Labor Day driving safety

Arkadelphia, Texarkana, Little Rock, Conway, Hot Springs, Arkansas

More than 40 percent of drivers say they've fallen asleep at the wheel, and about one in ten admitted doing so during the past year, according to a study released Monday by the AAA Foundation for Traffic Safety, a nonprofit research and educational organization.  One in every six deadly car crashes results from a fatigue-impaired driver, estimates the National Highway Traffic Safety Administration. That's compared to about one in three caused by a drunk driver.  "Sleepiness decreases awareness, slows reaction time, and impairs judgment, just like drugs or alcohol," said AAA Foundation President Peter Kissinger.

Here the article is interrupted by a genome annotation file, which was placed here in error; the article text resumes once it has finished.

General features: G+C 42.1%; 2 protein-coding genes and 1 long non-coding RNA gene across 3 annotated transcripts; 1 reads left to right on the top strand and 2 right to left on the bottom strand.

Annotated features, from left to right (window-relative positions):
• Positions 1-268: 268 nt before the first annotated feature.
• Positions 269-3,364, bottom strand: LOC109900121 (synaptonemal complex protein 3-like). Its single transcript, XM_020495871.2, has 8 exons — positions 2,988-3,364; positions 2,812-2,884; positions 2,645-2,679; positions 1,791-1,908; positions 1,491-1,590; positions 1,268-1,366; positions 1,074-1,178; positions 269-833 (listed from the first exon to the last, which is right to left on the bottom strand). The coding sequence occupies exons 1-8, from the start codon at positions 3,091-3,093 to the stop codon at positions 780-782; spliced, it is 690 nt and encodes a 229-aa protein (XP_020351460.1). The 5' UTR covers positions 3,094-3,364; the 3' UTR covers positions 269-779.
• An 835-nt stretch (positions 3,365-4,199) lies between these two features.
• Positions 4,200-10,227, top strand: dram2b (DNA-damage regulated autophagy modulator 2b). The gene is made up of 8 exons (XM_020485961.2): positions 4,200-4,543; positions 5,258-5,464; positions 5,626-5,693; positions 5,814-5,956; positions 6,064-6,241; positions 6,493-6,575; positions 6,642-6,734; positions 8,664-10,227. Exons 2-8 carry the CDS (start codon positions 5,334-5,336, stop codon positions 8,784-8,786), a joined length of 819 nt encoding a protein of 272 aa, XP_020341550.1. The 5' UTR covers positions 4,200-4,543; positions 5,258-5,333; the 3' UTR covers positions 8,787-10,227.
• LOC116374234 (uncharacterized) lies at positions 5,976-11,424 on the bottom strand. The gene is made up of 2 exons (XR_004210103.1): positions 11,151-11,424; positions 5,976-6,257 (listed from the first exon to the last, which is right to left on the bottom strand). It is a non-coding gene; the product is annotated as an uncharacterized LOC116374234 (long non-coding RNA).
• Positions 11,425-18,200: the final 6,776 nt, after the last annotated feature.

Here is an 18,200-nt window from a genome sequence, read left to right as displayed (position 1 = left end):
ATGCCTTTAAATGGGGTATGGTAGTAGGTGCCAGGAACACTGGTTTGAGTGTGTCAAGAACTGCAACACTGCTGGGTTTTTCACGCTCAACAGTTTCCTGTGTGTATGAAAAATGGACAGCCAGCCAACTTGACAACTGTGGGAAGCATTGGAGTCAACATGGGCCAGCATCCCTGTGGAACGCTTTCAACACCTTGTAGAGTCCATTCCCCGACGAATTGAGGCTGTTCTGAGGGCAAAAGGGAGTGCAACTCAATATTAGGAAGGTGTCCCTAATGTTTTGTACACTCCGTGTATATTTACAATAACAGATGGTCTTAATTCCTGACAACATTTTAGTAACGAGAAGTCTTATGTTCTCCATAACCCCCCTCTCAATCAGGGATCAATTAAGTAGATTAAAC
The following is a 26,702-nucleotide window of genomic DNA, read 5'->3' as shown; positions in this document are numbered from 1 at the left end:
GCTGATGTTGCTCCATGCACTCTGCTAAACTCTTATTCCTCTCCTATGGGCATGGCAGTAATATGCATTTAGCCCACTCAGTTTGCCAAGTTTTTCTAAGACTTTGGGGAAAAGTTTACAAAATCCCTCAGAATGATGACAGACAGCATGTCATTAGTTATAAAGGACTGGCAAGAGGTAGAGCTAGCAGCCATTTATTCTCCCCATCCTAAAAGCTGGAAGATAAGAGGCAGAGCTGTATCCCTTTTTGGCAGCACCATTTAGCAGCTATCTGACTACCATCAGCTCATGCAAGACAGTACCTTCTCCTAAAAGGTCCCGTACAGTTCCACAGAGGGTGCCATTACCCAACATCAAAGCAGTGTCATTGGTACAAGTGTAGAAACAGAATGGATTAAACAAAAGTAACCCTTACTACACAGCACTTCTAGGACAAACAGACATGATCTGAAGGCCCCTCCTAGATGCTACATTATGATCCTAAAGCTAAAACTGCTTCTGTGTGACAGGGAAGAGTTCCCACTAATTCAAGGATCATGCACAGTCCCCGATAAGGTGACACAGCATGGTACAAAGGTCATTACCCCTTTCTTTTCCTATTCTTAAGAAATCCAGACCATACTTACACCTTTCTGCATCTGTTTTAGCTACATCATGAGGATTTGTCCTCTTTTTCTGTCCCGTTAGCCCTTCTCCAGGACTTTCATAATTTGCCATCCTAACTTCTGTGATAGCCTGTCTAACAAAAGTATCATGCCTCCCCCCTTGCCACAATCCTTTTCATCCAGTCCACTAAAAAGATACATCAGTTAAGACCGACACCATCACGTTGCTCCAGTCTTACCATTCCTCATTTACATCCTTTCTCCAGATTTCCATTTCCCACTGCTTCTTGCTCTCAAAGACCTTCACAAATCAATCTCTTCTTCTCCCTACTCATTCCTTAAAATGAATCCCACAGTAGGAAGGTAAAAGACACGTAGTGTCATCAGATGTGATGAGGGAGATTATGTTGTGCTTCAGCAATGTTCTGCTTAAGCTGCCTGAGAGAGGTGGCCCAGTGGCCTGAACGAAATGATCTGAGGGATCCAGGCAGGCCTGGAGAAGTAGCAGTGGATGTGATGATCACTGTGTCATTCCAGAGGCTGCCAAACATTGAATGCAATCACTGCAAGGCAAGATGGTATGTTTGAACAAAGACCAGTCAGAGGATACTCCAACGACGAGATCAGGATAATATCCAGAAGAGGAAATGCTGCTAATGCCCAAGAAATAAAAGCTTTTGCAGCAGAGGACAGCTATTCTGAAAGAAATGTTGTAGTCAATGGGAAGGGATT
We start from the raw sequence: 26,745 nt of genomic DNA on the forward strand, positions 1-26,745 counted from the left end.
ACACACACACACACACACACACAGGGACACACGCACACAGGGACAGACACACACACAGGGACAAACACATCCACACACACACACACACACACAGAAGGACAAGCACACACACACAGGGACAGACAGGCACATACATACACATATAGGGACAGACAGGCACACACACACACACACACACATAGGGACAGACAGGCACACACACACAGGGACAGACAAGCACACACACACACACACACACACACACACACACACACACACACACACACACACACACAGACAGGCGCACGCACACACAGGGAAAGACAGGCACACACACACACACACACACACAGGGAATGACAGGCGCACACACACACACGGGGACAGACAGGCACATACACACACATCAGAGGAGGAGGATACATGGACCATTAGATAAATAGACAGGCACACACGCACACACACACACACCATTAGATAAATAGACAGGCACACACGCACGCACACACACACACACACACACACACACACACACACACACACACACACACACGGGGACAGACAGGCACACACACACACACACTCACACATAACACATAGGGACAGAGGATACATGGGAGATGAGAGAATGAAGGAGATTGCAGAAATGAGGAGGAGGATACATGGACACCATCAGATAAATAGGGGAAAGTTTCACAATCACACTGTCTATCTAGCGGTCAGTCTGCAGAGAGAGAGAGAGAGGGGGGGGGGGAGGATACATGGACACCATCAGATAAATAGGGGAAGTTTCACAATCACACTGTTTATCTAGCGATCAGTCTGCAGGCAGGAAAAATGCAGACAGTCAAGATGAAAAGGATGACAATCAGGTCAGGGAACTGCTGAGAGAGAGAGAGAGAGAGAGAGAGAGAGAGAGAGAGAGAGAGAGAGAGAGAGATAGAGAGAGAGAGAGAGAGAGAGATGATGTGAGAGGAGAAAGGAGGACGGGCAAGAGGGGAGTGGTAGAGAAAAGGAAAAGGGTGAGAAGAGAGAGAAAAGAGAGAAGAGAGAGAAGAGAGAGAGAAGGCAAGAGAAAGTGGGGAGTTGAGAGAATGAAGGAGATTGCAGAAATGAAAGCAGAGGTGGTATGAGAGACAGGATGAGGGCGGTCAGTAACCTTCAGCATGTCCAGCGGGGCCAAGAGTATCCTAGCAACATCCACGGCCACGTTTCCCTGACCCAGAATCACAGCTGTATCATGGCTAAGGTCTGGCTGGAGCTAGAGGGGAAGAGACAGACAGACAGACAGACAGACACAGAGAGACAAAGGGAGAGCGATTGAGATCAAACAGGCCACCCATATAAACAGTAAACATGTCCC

If you are traveling with your family for the holidays, make sure you get sufficient rest prior to the trip.  Even shorter trips of 2 to 4 hours can be deadly if you are not rested.  Just as importantly, drive defensively and be watchful of other drivers who may be fatigued.  Tractor-trailers present a greater danger when their drivers are fatigued and many of them are also trying to get home for the holidays after a long haul and tempted to drive longer than is safe. 

Keep a close lookout for tractor-trailers and be aware that fatigued tractor-trailer drivers will react more slowly to dangers and are more slow to recognize dangers.  Avoid their blind spots.  If passing a tractor-trailer, be careful not to linger in their blind spot more than necessary.   The blind spot is the point where your car becomes invisible to his mirrors.  Tractor-trailers often have larger blind spots than automobiles.  If you look at his rear view mirrors and can't see the driver's face, you could be in the blind spot. 

Remember these rules and keep your family safe for this holiday weekend.